Peacemongers seem to have invaded Africa again
French helicopter gunships launched rocket attacks on President Laurent Gbagbo's palace in Ivory Coast's main city Abidjan on Friday night, according to witnesses.

The strikes came hours after mortar rounds and a rocket were fired at the residence of the French ambassador in Abidjan by pro-Gbagbo forces.

A spokesman for Mr Gbagbo denied that the French ambassador's residence had been attacked.

"The Ivory Coast government believes France is looking for a pretext to resume bombings on the presidential palace," Toussaint Alain, a representative for Mr Gbagbo, said in Paris. "If there are attacks on the embassy, it's not Gbagbo's forces. Nobody has been attacked."

The UN peacekeeping head said Mr Gbagbo's forces had regained ground in Abidjan and fully control the Plateau and Cocody areas.

Alain Le Roy said the Gbagbo camp had used a lull on Tuesday for peace talks as a "trick" to reinforce their positions and that they still had heavy weapons.

The scale of ethnic massacres in Ivory Coast began to emerge on Friday after UN investigators found over 100 dead bodies, some burned alive and others thrown down a well in the space of 24 hours.

Forces loyal to the newly elected and internationally recognised leader, Alassane Ouattara, are under suspicion of carrying out some of the murders, as well as those of his opponent, Laurent Gbagbo.

A spokesman for the United Nations said human rights workers operating in Ivory Coast now feared they were witnessing a cycle of revenge killings.

There were reports of members of ethnic groups loyal to either side being singled out to be killed or saved.

On the country's borders, refugees also spoke of rape being used as a weapon against women and children, again by both sides as well as by opportunist militias.

A week ago, more than 200 bodies were found in the town of Duékoué. The latest bodies were found on Thursday in Duékoué and nearby towns in the west of the country, Guiglo and Blolequin.

"With these very ugly tit-for-tat killings in Duékoué and 100 more bodies found just yesterday, you're talking about quite an escalation," the United Nations spokesman, Rupert Colville, told a press conference in Geneva.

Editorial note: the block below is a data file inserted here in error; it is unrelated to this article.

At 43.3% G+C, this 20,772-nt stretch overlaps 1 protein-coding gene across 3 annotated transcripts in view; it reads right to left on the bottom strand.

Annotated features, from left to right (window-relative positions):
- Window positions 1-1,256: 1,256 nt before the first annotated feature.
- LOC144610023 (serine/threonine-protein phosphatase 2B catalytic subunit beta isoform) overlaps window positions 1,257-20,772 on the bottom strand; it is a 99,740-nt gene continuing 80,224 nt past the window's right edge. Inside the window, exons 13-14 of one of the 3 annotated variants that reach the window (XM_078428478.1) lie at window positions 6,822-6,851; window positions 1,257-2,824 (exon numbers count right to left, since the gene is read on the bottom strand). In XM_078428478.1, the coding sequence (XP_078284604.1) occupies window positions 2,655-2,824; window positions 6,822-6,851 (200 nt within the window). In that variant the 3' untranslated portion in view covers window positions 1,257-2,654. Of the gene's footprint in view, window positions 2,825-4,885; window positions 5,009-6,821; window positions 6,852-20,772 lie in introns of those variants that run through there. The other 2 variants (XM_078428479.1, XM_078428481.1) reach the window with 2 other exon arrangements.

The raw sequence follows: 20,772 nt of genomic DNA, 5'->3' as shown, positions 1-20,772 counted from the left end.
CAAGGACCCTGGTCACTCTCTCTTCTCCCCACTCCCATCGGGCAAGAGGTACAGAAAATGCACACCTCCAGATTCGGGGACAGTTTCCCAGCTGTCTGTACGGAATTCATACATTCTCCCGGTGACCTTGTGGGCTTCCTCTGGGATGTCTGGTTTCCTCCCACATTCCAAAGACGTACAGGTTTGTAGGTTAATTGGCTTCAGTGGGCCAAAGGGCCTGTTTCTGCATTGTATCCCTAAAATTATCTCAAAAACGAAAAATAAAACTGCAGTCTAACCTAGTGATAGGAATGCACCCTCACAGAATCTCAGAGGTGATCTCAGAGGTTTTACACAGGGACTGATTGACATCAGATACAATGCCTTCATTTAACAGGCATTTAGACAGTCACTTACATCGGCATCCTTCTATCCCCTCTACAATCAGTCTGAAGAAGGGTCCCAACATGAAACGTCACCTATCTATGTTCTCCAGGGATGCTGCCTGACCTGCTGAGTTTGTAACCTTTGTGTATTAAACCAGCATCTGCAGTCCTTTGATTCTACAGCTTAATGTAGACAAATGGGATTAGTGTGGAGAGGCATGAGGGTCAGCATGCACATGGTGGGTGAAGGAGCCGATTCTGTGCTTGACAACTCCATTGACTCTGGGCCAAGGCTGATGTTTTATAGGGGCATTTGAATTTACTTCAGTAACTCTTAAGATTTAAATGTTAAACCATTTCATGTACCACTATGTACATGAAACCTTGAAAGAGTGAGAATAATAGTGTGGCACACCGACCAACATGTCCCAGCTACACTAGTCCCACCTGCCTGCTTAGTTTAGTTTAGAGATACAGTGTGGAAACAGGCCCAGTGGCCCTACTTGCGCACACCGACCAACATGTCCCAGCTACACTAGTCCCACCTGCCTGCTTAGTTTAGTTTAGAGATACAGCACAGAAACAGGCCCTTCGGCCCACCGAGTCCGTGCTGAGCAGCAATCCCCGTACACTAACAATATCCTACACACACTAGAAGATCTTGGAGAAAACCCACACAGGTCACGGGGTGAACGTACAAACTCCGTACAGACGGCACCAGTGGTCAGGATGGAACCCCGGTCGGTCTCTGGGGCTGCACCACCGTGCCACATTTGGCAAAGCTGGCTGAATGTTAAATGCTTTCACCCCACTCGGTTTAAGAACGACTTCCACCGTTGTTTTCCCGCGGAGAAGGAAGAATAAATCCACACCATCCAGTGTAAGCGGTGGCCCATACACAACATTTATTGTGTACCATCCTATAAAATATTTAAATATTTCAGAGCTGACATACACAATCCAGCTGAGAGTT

Troops loyal to Mr Ouattara have surrounded Mr Gbagbo in Abidjan as the stand-off between the two men, which has lasted since both declared victory in the presidential election at the beginning of December, reaches a climax.

Mr Ouattara's claim is recognised by the United Nations and most of the international community.

Subsequent fighting has exposed the growing lawlessness of the last decade of Mr Gbagbo's rule, including sexual violence, according to Human Rights Watch. Aid workers say the conflict has also triggered local violence that is separate from the broader politics.

But it has also drawn into question the human rights credentials of Mr Ouattara, a former prime minister who had previously been a senior official at the International Monetary Fund.

Corinne Dufka, an HRW researcher, told the UN media unit that the group had documented numerous cases of rape by pro-Gbagbo forces who singled out political and ethnic opponents, as well as some cases by pro-Ouattara forces.

One woman told an aid worker she had been forced to watch while her four-year-old daughter was raped. In other cases women were raped in front of their children.

Some of the violence has been simple banditry. One woman arrived in neighbouring Liberia naked, having had her clothes stolen, along with her three children under the age of six. Her sister had died en route.

In the killings revealed yesterday by the UN, 15 bodies were found in Duékoué, some of which had been burned alive. Most or all were thought to be from the Gwere tribal grouping, which supports Mr Gbagbo, and to have been killed after Mr Ouattara's troops took the town.

In a massacre last month, 100 members of the Dioula group, which supports Mr Ouattara, were killed allegedly by Mr Gbagbo's forces in Duékoué. The 200 killed last week appeared also to be Gwere people.

In the killings in Blolequin, however, where 40 bodies were found, members of the Guerre tribe had been singled out and saved. A further 60 bodies were found in Guiglo.

The Dioula, who are Muslim and concentrated in the north of the country, are Mr Ouattara's power base. Southern Ivory Coast, which is Christian and animist, broadly supports Mr Gbagbo.

Mr Colville said further reports of killings were still to be investigated.

Mr Ouattara and his lieutenants have seemingly acknowledged the allegations against his troops by calling on them to observe discipline. Mr Ouattara gave a television broadcast on Thursday night in which he called on his forces to "be exemplary in their behaviour and to abstain from any crime, any violence against the population or any act of pillage".